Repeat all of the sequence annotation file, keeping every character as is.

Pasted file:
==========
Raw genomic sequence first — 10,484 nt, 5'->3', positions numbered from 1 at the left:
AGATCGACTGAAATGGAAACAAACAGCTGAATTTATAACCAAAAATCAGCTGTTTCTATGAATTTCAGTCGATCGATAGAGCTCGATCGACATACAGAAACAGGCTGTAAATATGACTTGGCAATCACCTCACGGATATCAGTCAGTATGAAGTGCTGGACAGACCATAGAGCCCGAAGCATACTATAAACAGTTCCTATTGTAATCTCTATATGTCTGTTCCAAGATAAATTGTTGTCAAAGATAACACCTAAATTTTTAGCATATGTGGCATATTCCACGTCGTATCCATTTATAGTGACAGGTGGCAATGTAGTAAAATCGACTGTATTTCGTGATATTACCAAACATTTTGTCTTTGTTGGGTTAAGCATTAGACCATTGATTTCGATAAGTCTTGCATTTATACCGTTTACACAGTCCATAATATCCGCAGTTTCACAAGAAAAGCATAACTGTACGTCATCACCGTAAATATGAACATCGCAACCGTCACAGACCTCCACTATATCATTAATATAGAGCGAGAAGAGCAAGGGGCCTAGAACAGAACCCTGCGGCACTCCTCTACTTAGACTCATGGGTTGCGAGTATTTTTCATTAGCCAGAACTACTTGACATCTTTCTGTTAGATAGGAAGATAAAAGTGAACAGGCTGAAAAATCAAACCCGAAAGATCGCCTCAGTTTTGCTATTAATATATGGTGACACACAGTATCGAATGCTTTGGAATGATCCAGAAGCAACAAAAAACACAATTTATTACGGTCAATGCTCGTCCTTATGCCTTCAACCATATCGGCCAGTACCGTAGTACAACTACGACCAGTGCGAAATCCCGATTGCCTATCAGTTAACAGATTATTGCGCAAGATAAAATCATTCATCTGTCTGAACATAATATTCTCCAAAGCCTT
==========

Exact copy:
Raw genomic sequence first — 10,484 nt, 5'->3', positions numbered from 1 at the left:
AGATCGACTGAAATGGAAACAAACAGCTGAATTTATAACCAAAAATCAGCTGTTTCTATGAATTTCAGTCGATCGATAGAGCTCGATCGACATACAGAAACAGGCTGTAAATATGACTTGGCAATCACCTCACGGATATCAGTCAGTATGAAGTGCTGGACAGACCATAGAGCCCGAAGCATACTATAAACAGTTCCTATTGTAATCTCTATATGTCTGTTCCAAGATAAATTGTTGTCAAAGATAACACCTAAATTTTTAGCATATGTGGCATATTCCACGTCGTATCCATTTATAGTGACAGGTGGCAATGTAGTAAAATCGACTGTATTTCGTGATATTACCAAACATTTTGTCTTTGTTGGGTTAAGCATTAGACCATTGATTTCGATAAGTCTTGCATTTATACCGTTTACACAGTCCATAATATCCGCAGTTTCACAAGAAAAGCATAACTGTACGTCATCACCGTAAATATGAACATCGCAACCGTCACAGACCTCCACTATATCATTAATATAGAGCGAGAAGAGCAAGGGGCCTAGAACAGAACCCTGCGGCACTCCTCTACTTAGACTCATGGGTTGCGAGTATTTTTCATTAGCCAGAACTACTTGACATCTTTCTGTTAGATAGGAAGATAAAAGTGAACAGGCTGAAAAATCAAACCCGAAAGATCGCCTCAGTTTTGCTATTAATATATGGTGACACACAGTATCGAATGCTTTGGAATGATCCAGAAGCAACAAAAAACACAATTTATTACGGTCAATGCTCGTCCTTATGCCTTCAACCATATCGGCCAGTACCGTAGTACAACTACGACCAGTGCGAAATCCCGATTGCCTATCAGTTAACAGATTATTGCGCAAGATAAAATCATTCATCTGTCTGAACATAATATTCTCCAAAGCCTT